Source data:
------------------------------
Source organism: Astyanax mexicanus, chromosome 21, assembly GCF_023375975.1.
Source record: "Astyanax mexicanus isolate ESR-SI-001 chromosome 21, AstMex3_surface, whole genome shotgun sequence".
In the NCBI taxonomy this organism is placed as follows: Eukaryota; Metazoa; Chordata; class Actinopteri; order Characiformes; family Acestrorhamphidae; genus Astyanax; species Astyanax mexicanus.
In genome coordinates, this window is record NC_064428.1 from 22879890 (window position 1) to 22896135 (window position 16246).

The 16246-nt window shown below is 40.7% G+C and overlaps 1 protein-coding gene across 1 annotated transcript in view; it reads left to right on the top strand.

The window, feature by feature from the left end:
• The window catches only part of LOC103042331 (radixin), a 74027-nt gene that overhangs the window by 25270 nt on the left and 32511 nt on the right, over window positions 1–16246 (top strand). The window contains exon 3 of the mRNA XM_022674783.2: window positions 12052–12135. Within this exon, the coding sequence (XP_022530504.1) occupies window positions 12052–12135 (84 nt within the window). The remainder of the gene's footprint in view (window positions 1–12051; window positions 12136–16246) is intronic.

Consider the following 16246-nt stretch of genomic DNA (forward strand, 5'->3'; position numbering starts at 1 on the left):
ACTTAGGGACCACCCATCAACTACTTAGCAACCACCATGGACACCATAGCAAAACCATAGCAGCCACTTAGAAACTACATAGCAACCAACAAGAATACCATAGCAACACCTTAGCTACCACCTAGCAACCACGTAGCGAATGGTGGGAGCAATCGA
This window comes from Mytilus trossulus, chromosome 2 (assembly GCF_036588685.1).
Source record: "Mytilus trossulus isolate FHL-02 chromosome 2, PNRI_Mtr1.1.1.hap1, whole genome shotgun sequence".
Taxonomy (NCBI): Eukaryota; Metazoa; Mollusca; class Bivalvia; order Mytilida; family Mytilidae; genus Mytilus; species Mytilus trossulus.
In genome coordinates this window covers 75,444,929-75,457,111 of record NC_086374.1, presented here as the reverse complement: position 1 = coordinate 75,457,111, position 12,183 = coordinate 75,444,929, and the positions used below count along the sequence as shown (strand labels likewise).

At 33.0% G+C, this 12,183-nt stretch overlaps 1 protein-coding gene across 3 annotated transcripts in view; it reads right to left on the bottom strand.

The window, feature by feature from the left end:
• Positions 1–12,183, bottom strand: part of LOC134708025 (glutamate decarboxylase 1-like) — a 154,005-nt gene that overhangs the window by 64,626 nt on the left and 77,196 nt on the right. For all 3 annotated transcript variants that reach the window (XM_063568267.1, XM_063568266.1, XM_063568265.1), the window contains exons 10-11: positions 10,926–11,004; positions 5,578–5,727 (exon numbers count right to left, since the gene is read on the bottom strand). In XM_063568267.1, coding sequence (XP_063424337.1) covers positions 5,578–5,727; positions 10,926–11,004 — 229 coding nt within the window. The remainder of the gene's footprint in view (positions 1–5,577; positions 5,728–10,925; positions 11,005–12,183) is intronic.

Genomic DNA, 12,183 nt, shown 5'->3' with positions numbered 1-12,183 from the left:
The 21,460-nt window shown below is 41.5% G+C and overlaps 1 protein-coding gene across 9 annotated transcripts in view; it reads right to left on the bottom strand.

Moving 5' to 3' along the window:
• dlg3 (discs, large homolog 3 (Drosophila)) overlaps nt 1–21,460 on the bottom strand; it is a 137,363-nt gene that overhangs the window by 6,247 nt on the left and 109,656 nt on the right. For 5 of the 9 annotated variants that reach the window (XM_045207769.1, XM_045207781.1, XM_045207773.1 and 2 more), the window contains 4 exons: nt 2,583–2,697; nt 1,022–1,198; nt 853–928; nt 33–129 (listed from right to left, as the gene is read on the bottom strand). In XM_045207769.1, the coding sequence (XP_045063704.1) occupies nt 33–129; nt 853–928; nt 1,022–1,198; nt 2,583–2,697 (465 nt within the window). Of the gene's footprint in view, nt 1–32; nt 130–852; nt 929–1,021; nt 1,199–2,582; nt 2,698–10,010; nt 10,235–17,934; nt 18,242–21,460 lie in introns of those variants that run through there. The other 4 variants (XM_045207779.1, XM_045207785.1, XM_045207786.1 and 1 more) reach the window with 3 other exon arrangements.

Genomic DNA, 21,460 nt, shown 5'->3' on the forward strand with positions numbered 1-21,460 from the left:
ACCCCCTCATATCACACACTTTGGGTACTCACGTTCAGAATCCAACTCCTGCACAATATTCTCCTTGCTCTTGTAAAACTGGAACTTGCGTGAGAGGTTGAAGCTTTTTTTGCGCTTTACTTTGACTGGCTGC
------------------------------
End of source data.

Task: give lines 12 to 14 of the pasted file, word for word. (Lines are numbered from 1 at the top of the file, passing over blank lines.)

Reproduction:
Taxonomy (NCBI): Eukaryota; Metazoa; Mollusca; class Bivalvia; order Mytilida; family Mytilidae; genus Mytilus; species Mytilus trossulus.
In genome coordinates this window covers 75,444,929-75,457,111 of record NC_086374.1, presented here as the reverse complement: position 1 = coordinate 75,457,111, position 12,183 = coordinate 75,444,929, and the positions used below count along the sequence as shown (strand labels likewise).

At 33.0% G+C, this 12,183-nt stretch overlaps 1 protein-coding gene across 3 annotated transcripts in view; it reads right to left on the bottom strand.